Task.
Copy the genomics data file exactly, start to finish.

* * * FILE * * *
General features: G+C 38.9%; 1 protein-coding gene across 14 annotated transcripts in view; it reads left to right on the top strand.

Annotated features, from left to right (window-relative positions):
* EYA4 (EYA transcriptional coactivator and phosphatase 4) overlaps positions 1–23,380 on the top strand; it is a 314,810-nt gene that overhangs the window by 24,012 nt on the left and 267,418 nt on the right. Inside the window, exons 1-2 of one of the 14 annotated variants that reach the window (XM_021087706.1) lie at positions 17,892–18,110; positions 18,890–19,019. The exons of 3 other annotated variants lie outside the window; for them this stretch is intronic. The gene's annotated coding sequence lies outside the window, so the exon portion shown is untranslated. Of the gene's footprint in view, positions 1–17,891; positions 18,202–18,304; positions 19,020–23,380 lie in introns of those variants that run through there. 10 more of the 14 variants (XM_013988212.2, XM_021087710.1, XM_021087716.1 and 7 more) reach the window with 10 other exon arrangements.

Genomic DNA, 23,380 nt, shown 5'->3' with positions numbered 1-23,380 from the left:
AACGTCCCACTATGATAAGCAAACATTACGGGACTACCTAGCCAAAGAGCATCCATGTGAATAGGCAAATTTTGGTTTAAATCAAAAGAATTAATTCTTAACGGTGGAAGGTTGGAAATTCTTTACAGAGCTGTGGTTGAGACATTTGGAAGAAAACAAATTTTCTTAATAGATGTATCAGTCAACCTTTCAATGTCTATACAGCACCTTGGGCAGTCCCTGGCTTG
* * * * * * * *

General features: G+C 38.9%; 1 protein-coding gene across 14 annotated transcripts in view; it reads left to right on the top strand.

Annotated features, from left to right (window-relative positions):
* EYA4 (EYA transcriptional coactivator and phosphatase 4) overlaps positions 1–23,380 on the top strand; it is a 314,810-nt gene that overhangs the window by 24,012 nt on the left and 267,418 nt on the right. Inside the window, exons 1-2 of one of the 14 annotated variants that reach the window (XM_021087706.1) lie at positions 17,892–18,110; positions 18,890–19,019. The exons of 3 other annotated variants lie outside the window; for them this stretch is intronic. The gene's annotated coding sequence lies outside the window, so the exon portion shown is untranslated. Of the gene's footprint in view, positions 1–17,891; positions 18,202–18,304; positions 19,020–23,380 lie in introns of those variants that run through there. 10 more of the 14 variants (XM_013988212.2, XM_021087710.1, XM_021087716.1 and 7 more) reach the window with 10 other exon arrangements.

Genomic DNA, 23,380 nt, shown 5'->3' with positions numbered 1-23,380 from the left:
AACGTCCCACTATGATAAGCAAACATTACGGGACTACCTAGCCAAAGAGCATCCATGTGAATAGGCAAATTTTGGTTTAAATCAAAAGAATTAATTCTTAACGGTGGAAGGTTGGAAATTCTTTACAGAGCTGTGGTTGAGACATTTGGAAGAAAACAAATTTTCTTAATAGATGTATCAGTCAACCTTTCAATGTCTATACAGCACCTTGGGCAGTCCCTGGCTTG